Prince Charles may be joined by only his wife, Prince William, Kate and their children on the Buckingham Palace balcony after his coronation, which will be ‘cheaper’ than his mother’s ceremony in 1953, a source said
Prince Harry and Meghan Markle won’t join Charles on the balcony of Buckingham Palace after his coronation, according to a royal insider.
A royal source told a newspaper that a ‘slimmed-down monarchy’ will be on display when Charles finally ascends the throne.
They said it was possible that only Prince William, Kate and their children would join Charles and Camilla on the balcony when he becomes King.
The Queen was surrounded by her family and maids of honor when she waved to huge crowds below the palace after her coronation in 1953.
A source told the Mail On Sunday that Charles wants his coronation to be ‘far cheaper’ than Her Majesty’s ceremony, which cost £1.57million – the equivalent of £46million today.
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It was suggested that the list of guests will be as few as a quarter of the number invited in 1953 – and there will be far fewer members of the Royal Family itself.
A source said: ‘It will be a slimmed-down Monarchy on display throughout.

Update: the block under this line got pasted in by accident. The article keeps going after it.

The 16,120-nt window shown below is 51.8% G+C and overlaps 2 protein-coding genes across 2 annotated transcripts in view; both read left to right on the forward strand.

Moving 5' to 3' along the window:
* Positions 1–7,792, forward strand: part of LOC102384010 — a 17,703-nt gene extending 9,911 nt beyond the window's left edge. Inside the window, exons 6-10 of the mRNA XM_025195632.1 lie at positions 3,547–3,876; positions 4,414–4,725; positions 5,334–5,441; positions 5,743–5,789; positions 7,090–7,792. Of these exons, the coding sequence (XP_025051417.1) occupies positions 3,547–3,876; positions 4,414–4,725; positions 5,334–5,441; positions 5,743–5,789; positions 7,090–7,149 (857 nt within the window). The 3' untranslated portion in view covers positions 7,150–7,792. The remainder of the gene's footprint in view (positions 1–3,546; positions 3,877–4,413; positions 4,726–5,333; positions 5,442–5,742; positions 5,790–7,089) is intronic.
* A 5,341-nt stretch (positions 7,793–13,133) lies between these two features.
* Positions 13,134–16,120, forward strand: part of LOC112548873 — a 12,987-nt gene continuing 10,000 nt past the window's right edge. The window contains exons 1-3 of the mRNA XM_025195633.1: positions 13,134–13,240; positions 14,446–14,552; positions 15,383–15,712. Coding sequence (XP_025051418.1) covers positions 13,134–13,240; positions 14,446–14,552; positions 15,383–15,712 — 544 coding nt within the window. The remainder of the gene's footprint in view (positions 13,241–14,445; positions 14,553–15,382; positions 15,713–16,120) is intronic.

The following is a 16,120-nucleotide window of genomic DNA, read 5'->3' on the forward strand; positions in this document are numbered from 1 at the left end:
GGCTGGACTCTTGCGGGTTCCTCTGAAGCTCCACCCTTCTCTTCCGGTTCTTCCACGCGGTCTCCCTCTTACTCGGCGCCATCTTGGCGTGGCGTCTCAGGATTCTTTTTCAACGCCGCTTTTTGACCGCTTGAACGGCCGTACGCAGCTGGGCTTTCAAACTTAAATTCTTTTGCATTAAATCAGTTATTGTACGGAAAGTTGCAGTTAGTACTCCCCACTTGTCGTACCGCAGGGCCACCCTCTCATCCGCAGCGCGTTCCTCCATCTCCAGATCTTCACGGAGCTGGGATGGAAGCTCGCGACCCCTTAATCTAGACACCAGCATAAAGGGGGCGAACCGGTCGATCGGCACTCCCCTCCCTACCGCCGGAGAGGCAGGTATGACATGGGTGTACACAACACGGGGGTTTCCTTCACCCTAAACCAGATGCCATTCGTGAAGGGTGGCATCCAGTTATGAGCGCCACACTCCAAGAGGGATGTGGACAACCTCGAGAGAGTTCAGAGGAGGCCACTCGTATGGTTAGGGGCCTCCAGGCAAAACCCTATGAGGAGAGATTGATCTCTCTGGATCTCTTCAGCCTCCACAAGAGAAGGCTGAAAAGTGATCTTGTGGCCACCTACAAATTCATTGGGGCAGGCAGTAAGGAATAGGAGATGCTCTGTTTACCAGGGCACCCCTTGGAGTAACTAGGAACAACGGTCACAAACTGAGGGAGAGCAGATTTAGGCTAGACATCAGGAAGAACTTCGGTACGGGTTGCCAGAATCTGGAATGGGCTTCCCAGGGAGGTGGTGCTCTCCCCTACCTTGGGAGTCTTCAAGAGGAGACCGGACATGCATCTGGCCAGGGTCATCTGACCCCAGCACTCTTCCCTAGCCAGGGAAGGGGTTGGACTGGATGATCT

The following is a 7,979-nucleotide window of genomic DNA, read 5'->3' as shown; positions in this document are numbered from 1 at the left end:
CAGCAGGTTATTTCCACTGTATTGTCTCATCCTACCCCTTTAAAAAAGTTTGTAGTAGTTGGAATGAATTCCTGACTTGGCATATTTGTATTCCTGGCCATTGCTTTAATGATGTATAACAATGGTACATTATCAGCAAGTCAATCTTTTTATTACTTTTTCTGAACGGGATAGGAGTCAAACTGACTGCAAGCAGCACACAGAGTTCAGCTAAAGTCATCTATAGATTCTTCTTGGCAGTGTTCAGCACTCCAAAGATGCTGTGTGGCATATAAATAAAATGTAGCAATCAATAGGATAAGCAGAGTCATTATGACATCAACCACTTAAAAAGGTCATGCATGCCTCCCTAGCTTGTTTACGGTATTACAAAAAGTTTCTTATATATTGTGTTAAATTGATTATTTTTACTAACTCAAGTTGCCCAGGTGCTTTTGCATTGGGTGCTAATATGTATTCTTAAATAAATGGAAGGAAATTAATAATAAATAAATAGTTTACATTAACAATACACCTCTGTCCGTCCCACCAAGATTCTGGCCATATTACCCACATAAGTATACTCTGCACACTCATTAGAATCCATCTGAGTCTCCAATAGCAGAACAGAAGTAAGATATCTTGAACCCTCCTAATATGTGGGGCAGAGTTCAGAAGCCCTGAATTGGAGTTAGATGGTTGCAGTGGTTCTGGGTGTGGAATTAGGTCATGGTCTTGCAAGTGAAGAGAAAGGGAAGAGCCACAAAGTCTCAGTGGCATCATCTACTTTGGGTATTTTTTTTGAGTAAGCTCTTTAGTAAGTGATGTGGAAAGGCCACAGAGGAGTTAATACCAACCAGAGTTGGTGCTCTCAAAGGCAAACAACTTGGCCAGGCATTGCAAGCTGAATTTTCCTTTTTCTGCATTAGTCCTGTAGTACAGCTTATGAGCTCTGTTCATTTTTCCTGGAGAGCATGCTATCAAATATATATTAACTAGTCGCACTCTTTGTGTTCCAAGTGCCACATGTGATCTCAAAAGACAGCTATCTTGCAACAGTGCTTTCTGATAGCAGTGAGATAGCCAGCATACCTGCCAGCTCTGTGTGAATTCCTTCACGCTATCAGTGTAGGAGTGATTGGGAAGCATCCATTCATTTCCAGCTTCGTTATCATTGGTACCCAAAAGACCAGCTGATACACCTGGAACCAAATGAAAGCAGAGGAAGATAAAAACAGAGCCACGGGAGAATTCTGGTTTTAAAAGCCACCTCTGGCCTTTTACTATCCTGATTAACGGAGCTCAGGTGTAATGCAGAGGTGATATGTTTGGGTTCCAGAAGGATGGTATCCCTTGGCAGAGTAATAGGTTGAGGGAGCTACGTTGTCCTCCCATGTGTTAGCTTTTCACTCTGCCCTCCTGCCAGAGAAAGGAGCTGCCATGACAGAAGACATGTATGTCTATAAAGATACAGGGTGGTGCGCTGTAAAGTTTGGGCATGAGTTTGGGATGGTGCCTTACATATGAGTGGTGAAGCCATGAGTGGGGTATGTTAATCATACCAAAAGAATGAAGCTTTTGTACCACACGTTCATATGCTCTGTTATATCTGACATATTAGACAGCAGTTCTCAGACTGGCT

“I wouldn’t be surprised to see just Charles and Camilla, Kate and William and their children on the Buckingham Palace balcony afterwards’.”
UK Press via Getty Images)
Prince Charles and Camilla will be crowned side by side in the scaled-back coronation ceremony, it is claimed.
It comes after the Queen revealed it is her “sincere wish” that Camilla will be known as the Queen Consort when he son takes to the throne.
The last time a Queen Consort was crowned was in 1937 when the Queen’s mother, Elizabeth, sat alongside King George VI.
A source told the Mail on Sunday that plans for Charles and Camilla’s coronation, which is due to happen within a year of his accession, are being discussed as part of Operation Golden Orb.
The ceremony will be “shorter, sooner, smaller, less expensive and more representative of different community groups and faiths”.
The source also said some aspects of the coronation will be altered to “reflect modern day Britain”, but it will remain an Anglican service with the vows not expected to change.
The number of guests will be limited to 2,000 and fewer members of the Royal family will be in attendance. Far fewer protectors are also expected to be invited.
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The Queen, who turns 96 in April, became the first British monarch to celebrate a Platinum Jubilee this month, marking 70 years of service.
She was crowned on June 2 in 1953 at Westminster Abbey, following the death of her father King George VI the previous year. Around 27 million people watched the ceremony on TV and 11 million listened on the radio.
Earlier this month, she praised Camilla’s “loyal service” and said she wants her daughter-in-law to become Queen Consort “in the fullness of time.”
The Queen also said that when Camilla and Charles are crowned, she expects people across the country to offer “the same support that you have given me.”
When the couple married in 2005, royal aides said she wouldn’t take on the role and would instead become Princess Consort.